Buddha said that the root of all our negative minds — all our so-called “delusions” or unpeaceful, uncontrolled minds — is self-grasping ignorance. We are grasping very tightly at an exaggerated sense of self — an I or me that is independent, real. Due to this we naturally develop a grossly overrated, over the top, overweening sense of our own importance, a delusion called “self-cherishing”. Due to this, we naturally develop all the other delusions such as anger and attachment. Due to this, we naturally do negative actions. Due to this, we suffer!
I find this to be an immensely encouraging summary of our human condition. We are not evil at heart, just ignorant, and ignorance can be overcome. We can tackle it in ourselves and forgive it in others. I think that Jesus understood that we are not evil, just ignorant, when he cried out on the cross: “Father, forgive them, for they know not what they do.”
So, let’s rewind to the starting point. We grasp at a real or inherently existent me or I all the time, but sometimes it is more obvious to see how — when we are afraid or embarrassed, for example. Geshe Kelsang gives the example of being about to fall off a cliff. We are not thinking “Aarrghhh, my body is about to fall!” or “Aarrghhh, my mind is about to fall!” – just “Aarrghhh, I am about to fall”. We have a visceral non-analytical grasping at a me or self that appears solid, real and graspable, and we are terrified for it. (If we had the time and mental space to analyze, we’d see that this I we’re grasping is independent, different from our body and mind, and existent from its own side. But self-grasping doesn’t analyze, it just grasps, and strongly at times like this…!)
Here’s another example. Imagine for a moment that you are attending a large meditation class, and at the beginning the organizer says: “Please remember to switch off your cell phones.” But you forget, and just as it becomes all quiet and peaceful, your cell phone goes off. Loudly. And it’s one of those really funky theme tunes that you chose late one night and never got round to switching back. And then what happens is a sense of “UH OH!”
Check what’s going on now. You have a powerful sense of me or I, don’t you? “My cell phone’s ringing! Everyone is looking at me! I look like such an idiot!” Within that embarrassment is a strong sense of me or I as unrelated to, or distinct from, everybody else in the room. You feel rather estranged from them at this point, don’t you? They’re over there looking at me, I’m over here. I’m really me, this is the real me here, and they’re really other. And there’s a gap between us, there’s some alienation there, some estrangement, I am all alone in here. “Help me out!” Maybe you give the friend you came with a little embarrassed smile, mentally beseeching, “Maybe you can help me out here, I’m feeling out on a limb, share the burden …”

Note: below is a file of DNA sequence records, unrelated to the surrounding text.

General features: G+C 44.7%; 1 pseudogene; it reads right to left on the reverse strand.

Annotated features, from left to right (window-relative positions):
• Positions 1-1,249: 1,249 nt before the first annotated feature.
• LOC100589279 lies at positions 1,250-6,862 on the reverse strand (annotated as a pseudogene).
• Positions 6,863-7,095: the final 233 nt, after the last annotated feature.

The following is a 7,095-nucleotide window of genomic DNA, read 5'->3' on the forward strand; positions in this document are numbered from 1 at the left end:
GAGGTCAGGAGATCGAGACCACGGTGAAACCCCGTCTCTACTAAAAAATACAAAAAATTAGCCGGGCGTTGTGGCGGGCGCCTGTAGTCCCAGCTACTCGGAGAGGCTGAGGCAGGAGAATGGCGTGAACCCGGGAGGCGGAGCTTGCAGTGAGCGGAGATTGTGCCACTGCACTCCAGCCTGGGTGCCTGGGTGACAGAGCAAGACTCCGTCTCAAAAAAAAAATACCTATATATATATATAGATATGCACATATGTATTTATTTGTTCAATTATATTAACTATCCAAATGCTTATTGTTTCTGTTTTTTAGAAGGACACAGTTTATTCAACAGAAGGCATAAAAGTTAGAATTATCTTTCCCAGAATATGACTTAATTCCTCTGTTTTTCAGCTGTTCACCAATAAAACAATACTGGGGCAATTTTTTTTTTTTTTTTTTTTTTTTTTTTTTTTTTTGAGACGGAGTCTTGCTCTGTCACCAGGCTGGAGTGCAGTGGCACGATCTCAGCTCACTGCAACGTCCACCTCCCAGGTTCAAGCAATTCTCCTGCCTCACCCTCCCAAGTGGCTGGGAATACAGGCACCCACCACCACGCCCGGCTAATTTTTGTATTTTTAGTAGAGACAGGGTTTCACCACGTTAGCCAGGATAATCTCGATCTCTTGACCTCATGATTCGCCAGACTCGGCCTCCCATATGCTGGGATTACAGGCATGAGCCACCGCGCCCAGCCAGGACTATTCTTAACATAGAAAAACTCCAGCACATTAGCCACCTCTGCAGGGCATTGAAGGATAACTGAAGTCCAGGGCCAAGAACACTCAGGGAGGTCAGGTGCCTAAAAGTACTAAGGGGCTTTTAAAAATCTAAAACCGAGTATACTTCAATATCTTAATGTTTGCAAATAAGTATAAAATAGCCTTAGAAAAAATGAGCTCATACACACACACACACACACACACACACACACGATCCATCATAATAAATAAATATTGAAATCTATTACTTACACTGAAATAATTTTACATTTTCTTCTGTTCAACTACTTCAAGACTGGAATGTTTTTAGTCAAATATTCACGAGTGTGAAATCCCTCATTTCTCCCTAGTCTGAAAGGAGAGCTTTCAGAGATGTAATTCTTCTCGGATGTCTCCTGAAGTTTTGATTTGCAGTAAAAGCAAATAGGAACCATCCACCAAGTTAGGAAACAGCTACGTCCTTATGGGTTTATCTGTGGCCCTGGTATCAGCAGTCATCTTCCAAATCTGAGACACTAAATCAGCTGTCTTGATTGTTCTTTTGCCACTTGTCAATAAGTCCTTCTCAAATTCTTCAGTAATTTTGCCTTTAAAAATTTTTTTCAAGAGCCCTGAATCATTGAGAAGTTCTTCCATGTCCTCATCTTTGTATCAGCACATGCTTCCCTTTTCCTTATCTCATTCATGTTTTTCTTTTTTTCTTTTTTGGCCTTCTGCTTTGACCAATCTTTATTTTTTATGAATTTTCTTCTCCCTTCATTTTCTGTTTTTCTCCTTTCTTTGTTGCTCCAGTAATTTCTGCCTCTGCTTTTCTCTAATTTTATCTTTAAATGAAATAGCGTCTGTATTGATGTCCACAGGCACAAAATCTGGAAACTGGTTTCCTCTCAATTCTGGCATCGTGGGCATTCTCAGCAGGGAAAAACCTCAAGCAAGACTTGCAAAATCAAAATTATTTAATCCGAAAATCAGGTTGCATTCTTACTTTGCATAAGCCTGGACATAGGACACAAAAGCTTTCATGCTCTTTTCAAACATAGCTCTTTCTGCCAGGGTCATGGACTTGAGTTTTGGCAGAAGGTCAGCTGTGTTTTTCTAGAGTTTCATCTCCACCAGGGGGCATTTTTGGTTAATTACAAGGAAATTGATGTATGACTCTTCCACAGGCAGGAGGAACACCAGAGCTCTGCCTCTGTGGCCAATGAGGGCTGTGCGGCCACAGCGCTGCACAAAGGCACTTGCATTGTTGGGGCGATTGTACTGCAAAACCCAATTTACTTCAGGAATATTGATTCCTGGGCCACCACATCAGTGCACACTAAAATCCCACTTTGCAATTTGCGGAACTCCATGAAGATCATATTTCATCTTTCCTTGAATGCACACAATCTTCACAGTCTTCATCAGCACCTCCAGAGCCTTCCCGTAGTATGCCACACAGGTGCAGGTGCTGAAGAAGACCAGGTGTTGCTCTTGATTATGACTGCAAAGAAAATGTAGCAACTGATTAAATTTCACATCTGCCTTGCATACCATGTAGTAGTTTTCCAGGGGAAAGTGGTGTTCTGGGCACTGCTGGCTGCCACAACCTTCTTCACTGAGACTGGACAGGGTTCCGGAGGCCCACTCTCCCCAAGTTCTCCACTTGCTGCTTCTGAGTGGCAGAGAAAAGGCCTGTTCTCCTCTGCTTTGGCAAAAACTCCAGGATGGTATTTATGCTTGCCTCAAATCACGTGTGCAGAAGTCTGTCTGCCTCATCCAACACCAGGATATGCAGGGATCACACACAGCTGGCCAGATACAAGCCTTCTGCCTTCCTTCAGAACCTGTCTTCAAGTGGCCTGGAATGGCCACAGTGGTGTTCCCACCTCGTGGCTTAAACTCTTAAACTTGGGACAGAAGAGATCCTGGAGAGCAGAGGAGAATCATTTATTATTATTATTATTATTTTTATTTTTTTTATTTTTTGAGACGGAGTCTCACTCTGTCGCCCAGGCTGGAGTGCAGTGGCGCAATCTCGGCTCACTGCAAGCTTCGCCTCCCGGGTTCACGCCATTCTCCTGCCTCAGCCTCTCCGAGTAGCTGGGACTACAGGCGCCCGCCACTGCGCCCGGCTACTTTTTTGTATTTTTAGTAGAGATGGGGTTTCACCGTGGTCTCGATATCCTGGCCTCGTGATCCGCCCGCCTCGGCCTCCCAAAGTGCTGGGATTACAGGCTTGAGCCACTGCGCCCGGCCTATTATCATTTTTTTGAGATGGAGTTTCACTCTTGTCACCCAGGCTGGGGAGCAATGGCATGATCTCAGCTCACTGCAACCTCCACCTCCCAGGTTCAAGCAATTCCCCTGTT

Does a scenario like this one ring any bells?! We are experiencing a sense of isolation, grasping at a self that is independent and unrelated to others, and feeling that it is the real, the only — the one and only — ME.
Stand up the real me
Who is the real me? We always think it’s us, don’t we? “I’m the real me, everybody else is other. Everyone other than me may think they’re me, but I’m me.” That attitude is actually almost as familiar to us as breathing, but the fact of the matter is that it’s basically nonsense.
We’re not the only me. In fact, I don’t know where you are right now but my guess is that there’s probably a lot of me’s around you, each one of them with a perfect right to call themselves “me” for they’re just as much me as you are. We have a strong sense of self-importance, that our happiness matters and so on, and where is that coming from? If we check very carefully, we can see that it’s because we believe that our me is more real and therefore more important than others’ me! Strip away all the rationalizations and we end up with: “It is of the most crucial importance that I am happy and not sad because I am me.”
But that mind is an ignorant mind. This may or may not come as a surprise, but you are actually not more real and important than me! Or anybody else. Not even close. In fact, what grounds do we actually have for thinking that we are more real and important than others? Do we have any grounds?
If we really were more real and important than others, don’t you think there’d be at least a few other people who agree with us about that? Maybe I should put up a Facebook poll to ask that very question: who is the most important person reading this page?! Whose happiness and suffering matters most? I think it would be a fairly divided poll. I don’t think we’re going to get a whole lot of consensus on that question.
Continued in this article … meanwhile, your turn. Have you ever had a scary or embarrassing experience where you notice at the time or in retrospect that you are/were grasping at ME really tightly?! What did that feel like?